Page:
AAPS Board to Vote on Recommendation to Keep Most Students Virtual


On Feb. 24, the Ann Arbor Public Schools (AAPS) Board of Education will vote on a recommendation from the district’s superintendent, Dr. Jeanice Swift, for the majority of students to remain virtual through the end of the 2020/2021 school year. The decision, and the debate it accompanies, reflects national controversy about how school should be administered amidst a global pandemic.

On Jan. 8, Governor Gretchen Whitmer held a press conference to suggest that schools offer an in-person option to families by March 1, citing possible low transmission rates in schools that mandate masks and other safety measures.
Superintendent Swift shared a four-phase plan to return to in-person instruction on Jan. 13. According to the plan, Young Fives, preschool, kindergarten and students with high learning needs would go back in early March, followed by 1st and 2nd graders, and then 3rd through 5th graders. If everything went smoothly, middle and high schoolers would return in Phase Four, some point after spring break.

Last summer, AAPS established COVID-19 metrics for the surrounding area that they hoped to meet before making a recommendation to return to in-person instruction. The metrics, which have remained constant since September, were a downward trend in case numbers; a goal of seven to 20 cases per million daily sustained over 14 days; and a less than 3% test positivity rate.

As the board met through January to discuss reopening details and steps, the public commentary sessions during board meetings drew widespread community feedback from all sides of the issue.

Ann Arbor Reasonable Return (A2R2), a group of parents frustrated with the AAPS’s virtual option who began organizing in early August, started to attract more attention in January.

“We just sort of came together around this concern that we had that Ann Arbor Public Schools… wouldn’t offer any type of in-person learning to most students for a whole year,” said Lena Kauffman, one of A2R2’s co-founders. “Where we came from is just a grassroots group of parents working together.”

As the month of January continued, public commentary at board meetings increased in quantity and urgency: A Jan. 27 meeting saw 85 letters compared to zero on Jan. 8.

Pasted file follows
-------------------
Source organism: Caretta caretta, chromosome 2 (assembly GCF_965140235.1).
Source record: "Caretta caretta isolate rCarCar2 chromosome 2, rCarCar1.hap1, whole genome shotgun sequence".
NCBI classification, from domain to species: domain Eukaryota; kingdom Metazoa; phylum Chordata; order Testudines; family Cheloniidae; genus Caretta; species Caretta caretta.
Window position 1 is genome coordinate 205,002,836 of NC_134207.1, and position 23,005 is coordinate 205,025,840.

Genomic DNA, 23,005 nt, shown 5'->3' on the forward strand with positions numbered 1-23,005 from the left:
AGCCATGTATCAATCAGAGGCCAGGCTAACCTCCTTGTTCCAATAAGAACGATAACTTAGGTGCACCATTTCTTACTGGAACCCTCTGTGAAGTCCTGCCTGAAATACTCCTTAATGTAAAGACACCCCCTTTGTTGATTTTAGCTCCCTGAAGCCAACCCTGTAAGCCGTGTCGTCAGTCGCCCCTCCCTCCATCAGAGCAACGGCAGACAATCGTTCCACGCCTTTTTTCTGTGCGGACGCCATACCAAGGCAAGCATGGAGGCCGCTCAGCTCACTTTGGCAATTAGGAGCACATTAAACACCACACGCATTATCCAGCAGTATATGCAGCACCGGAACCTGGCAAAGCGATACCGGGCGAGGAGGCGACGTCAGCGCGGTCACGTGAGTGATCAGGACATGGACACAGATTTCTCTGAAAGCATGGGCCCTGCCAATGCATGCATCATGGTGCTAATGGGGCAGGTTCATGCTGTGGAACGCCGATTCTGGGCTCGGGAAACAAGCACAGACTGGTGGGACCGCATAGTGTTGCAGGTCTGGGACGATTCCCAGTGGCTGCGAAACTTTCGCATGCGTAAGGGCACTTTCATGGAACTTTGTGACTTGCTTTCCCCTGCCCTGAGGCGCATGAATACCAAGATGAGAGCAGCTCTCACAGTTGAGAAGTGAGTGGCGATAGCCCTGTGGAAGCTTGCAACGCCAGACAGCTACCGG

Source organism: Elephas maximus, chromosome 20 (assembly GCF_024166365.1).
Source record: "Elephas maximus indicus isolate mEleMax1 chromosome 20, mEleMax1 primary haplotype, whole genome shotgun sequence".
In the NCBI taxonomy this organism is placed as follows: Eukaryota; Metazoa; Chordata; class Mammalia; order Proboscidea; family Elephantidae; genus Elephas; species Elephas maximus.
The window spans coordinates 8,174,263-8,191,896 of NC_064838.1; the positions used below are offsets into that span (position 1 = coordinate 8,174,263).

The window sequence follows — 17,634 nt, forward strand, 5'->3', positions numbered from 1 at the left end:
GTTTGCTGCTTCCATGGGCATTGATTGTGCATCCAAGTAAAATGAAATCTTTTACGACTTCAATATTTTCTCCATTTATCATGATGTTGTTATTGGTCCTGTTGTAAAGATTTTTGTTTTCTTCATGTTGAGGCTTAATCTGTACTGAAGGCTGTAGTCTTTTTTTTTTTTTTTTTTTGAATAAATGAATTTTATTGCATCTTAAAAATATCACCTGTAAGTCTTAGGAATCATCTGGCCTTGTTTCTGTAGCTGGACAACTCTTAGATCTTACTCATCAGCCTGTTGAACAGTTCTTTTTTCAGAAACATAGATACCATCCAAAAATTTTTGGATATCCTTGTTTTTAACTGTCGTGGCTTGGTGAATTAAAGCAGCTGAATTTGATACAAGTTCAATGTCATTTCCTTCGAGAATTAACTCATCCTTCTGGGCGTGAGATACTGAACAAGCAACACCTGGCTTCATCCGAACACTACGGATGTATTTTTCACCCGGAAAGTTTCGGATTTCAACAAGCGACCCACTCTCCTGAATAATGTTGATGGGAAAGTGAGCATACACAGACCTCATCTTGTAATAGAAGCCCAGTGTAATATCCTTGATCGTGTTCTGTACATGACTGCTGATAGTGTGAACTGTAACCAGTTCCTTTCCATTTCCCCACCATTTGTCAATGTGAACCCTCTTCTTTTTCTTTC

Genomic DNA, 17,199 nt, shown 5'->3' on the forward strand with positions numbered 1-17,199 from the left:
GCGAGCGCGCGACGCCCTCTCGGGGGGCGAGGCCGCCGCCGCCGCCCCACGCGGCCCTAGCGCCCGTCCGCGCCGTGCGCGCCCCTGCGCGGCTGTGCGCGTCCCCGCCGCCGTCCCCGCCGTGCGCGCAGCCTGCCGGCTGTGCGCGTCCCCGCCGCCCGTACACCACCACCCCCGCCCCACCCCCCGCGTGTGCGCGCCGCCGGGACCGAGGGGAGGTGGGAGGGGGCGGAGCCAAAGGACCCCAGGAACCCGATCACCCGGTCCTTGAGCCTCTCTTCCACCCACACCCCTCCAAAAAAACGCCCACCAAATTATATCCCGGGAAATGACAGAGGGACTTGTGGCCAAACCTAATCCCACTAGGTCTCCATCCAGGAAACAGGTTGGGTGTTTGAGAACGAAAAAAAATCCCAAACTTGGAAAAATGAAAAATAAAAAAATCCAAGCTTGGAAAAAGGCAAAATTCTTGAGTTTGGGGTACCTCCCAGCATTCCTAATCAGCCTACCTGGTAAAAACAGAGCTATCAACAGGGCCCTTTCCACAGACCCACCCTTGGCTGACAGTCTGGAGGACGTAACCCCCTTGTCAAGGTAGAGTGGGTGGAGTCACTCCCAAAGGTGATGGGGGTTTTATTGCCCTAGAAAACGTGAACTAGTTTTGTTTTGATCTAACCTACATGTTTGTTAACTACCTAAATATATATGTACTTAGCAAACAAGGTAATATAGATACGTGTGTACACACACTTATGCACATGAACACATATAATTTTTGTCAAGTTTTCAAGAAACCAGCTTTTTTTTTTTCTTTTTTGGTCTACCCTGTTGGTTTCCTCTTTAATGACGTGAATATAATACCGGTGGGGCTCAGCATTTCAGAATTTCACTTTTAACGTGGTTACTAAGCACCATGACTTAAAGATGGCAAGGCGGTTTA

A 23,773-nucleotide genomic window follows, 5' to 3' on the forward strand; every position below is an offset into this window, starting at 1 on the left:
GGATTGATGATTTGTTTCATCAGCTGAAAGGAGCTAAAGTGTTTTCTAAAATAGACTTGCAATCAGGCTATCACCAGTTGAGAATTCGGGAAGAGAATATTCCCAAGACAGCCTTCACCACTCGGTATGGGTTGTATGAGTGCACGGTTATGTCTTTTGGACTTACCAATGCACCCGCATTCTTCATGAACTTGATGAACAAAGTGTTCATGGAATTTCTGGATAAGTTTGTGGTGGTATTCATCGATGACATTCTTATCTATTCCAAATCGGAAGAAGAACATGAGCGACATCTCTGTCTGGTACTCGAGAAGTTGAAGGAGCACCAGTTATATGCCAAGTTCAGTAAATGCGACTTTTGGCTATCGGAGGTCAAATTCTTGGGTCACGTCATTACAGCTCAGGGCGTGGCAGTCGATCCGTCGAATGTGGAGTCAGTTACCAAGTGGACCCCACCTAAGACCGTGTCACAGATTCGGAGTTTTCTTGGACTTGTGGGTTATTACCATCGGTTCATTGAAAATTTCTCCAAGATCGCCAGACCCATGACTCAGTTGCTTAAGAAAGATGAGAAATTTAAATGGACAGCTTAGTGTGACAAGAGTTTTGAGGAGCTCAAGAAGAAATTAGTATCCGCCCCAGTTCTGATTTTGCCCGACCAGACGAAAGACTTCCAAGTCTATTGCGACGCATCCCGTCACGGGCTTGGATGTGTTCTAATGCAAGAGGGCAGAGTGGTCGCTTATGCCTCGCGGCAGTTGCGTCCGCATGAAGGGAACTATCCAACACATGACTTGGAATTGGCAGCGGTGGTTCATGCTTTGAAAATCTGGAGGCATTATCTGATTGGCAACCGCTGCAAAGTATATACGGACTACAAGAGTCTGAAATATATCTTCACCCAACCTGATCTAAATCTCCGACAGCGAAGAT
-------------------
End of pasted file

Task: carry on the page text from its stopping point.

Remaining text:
“It is beyond belief that Ann Arbor [P]ublic [S]chools have not yet implemented any sort of in-person learning. AAPS continues to fail our students, parents, and teachers by not even offering a hybrid option at this point,” wrote Mike Murphy, an AAPS parent whose family does not “plan to return to AAPS next year.”

On Jan. 29, citing high case rates, a slower than predicted vaccination rollout and the emergence of the more contagious B.1.1.7 COVID-19 variant in Washtenaw County, Swift declined to set a return date but outlined the process the district would follow to return.

A2R2 held a rally on Jan. 30 demanding an in-person choice. They collected donations of personal protective equipment (PPE) for teachers, an essential part of the CDC’s guidelines for a safe return to school.

Meanwhile, at nearby Howell Public Schools, a fully in-person option has been offered for almost the entire year. Students, however, report that not everyone is committed to safety.

“There’s been a lot of wearing the mask under the nose or not wearing the mask at all, underneath the chin or just going out with friends,” said Kera Baad, a Howell senior.

“A lot of teachers will correct students’ [mask usage] but then after they walk by that teacher, they just pull it right back down,” said Zoey Rector-Brooks, another Howell senior. She urges schools that are planning for in-person learning to implement mask mandates and to clearly establish the rules and consequences.

As of Feb. 10, Howell High School had 36 cases since reopening last fall. The Howell Public School District did not respond to a request for comment.

As the March 1 goal approached, demands for in-person became louder. On Feb. 7, a total of 379 physicians & psychologists signed a letter calling for an in-person option for families in-line with Whitmer’s recommendation. In the letter, they expressed concern that children with IEPs were not receiving the needed support virtually and agreed with Whitmer that reopening schools should not depend on teacher vaccinations.